Women who attend religious services frequently may live longer than women who don't, new research suggests.
Over the 16-year study, religious service attendance was linked to a substantial reduction in mortality, Tyler J. VanderWeele, of the Harvard T.H. Chan School of Public Health, Boston, told Reuters Health by email.
VanderWeele and colleagues analyzed data collected every four years between 1996 and 2012 from nearly 75,000 women participating in the Nurses' Health Study. Most were Catholic or Protestant.
As reported in JAMA Internal Medicine, about 14,000 of the women attended religious services more than once a week, about 30,400 attended once a week, about 12,000 less than once a week, and nearly 18,000 never attended.
Women who attended religious services regularly were 33 percent less likely to die during the study period, compared with women who never attended services. Once-a-week attendees were 26 percent less likely to die, and those attending less than once a week were 23 percent less likely to die.
Overall, frequent religious attendance was associated with a 27 percent lower likelihood of dying from cardiovascular disease and a 21 percent lower risk of death from cancer. Frequent attendance was also associated with significantly less risk of breast cancer and colorectal cancer.
"Although attendance at religious services was associated with lower cardiovascular mortality and cancer mortality, attendance was not significantly associated with incidence of breast cancer or cardiovascular disease," the researchers wrote.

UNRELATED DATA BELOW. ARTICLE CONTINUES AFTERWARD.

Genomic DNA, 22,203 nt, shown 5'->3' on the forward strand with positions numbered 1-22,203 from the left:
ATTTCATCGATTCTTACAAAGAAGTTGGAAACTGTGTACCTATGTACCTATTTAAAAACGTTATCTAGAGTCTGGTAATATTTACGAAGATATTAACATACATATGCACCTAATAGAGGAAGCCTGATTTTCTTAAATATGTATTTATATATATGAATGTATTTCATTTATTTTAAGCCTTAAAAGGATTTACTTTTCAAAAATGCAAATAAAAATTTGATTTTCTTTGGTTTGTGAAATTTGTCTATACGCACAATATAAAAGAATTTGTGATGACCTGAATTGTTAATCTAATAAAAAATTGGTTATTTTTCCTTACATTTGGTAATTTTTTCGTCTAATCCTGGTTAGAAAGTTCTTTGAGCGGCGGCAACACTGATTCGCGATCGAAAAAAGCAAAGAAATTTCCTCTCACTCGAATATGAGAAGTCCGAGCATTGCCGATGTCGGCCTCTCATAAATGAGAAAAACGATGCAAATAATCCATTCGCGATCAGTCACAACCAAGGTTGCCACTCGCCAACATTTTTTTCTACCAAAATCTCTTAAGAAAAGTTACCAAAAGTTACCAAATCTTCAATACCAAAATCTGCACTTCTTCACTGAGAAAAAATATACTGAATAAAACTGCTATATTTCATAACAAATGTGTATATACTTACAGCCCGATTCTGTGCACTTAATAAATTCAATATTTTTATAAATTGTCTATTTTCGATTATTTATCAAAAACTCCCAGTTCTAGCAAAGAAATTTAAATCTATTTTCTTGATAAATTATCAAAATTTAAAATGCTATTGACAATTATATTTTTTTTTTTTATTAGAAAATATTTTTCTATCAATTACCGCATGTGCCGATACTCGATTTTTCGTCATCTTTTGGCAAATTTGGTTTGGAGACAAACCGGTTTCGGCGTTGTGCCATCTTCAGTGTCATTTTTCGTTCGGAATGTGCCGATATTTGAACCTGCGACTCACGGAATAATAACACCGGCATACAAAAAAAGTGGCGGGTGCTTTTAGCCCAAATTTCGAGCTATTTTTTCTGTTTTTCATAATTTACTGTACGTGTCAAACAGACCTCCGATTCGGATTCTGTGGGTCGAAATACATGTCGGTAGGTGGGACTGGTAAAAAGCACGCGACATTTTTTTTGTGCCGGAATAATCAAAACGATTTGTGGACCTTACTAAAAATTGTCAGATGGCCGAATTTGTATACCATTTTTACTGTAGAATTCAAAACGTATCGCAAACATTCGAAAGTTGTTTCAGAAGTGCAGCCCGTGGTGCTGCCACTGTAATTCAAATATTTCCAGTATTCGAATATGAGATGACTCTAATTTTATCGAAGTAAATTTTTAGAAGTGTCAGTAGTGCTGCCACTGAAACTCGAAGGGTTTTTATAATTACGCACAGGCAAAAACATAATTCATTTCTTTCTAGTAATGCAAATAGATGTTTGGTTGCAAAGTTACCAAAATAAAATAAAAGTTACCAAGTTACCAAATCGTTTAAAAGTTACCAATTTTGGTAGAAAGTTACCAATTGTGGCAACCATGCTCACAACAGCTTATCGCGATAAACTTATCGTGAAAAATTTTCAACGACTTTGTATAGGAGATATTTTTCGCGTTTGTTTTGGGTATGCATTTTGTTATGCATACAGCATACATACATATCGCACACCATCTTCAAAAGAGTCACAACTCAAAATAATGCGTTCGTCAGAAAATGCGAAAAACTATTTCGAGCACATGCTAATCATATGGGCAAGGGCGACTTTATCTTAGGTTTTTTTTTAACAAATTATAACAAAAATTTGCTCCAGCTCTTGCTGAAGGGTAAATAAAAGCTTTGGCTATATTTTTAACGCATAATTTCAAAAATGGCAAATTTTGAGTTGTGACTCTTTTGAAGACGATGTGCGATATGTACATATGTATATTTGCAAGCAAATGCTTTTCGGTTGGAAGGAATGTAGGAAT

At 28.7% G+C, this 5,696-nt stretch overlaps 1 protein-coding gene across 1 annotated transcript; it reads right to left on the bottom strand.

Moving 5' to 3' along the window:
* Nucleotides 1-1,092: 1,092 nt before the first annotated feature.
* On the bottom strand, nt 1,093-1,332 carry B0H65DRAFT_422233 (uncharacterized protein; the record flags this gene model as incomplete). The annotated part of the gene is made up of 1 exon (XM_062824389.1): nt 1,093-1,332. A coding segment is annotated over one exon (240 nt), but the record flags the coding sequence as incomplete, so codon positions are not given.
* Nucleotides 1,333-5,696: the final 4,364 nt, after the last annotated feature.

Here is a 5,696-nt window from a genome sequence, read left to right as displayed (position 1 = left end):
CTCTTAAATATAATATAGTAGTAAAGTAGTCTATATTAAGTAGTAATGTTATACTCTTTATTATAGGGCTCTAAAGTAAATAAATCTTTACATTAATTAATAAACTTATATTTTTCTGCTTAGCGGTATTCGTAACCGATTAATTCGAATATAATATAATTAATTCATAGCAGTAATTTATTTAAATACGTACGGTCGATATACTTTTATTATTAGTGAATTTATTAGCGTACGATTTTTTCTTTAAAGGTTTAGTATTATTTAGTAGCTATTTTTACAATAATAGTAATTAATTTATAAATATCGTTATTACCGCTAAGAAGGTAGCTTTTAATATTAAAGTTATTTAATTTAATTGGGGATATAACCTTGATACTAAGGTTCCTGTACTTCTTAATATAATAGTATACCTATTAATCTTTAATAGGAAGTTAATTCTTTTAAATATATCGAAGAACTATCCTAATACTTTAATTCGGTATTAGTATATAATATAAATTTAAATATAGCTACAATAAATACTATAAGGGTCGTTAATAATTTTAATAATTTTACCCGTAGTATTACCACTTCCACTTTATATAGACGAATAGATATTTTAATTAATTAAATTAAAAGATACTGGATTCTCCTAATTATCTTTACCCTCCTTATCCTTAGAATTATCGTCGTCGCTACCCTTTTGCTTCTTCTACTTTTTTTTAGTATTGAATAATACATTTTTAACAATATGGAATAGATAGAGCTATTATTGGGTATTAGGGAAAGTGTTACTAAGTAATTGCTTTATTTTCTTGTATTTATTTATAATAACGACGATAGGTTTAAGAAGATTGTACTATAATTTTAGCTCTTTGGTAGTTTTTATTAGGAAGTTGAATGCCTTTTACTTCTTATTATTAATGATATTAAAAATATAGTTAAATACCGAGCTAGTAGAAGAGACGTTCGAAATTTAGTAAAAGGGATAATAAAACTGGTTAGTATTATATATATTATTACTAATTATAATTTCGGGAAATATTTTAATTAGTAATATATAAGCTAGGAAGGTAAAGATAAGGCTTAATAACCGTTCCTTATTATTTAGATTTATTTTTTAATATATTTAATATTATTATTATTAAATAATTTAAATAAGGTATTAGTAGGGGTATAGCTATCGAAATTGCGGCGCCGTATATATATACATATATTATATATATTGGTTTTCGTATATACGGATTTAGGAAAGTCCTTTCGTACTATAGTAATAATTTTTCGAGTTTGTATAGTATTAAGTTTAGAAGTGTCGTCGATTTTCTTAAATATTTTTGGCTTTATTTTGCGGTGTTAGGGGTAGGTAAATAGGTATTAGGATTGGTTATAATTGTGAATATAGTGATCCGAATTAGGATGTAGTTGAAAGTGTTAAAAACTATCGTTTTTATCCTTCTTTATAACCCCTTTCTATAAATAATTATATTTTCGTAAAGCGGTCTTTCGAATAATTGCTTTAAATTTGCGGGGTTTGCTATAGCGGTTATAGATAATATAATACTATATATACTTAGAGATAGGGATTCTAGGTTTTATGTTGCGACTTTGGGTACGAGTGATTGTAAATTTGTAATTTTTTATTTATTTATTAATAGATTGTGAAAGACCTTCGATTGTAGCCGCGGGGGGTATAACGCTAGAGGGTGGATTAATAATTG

So-called observational studies like this one can't prove cause and effect, VanderWeele said. But, he added, "That we had data on both service attendance and health repeatedly over time helps provide evidence about the direction of causality."
Dr. Dan German Blazer, of Duke University Medical Center in Durham, North Carolina, who wrote an accompanying commentary, told Reuters Health by email, "Though we do not know the mechanisms, research and especially this study, emphasize the importance of religious service attendance to health.
Because the study only included middle-aged and older professional women, "we do not know whether the results would hold for men or for younger persons," Blazer said. "We need to continue to chip away at a better empirical understanding of cause and effect and refrain from either over-generalizing these results or dismissing them as impossible to better understand.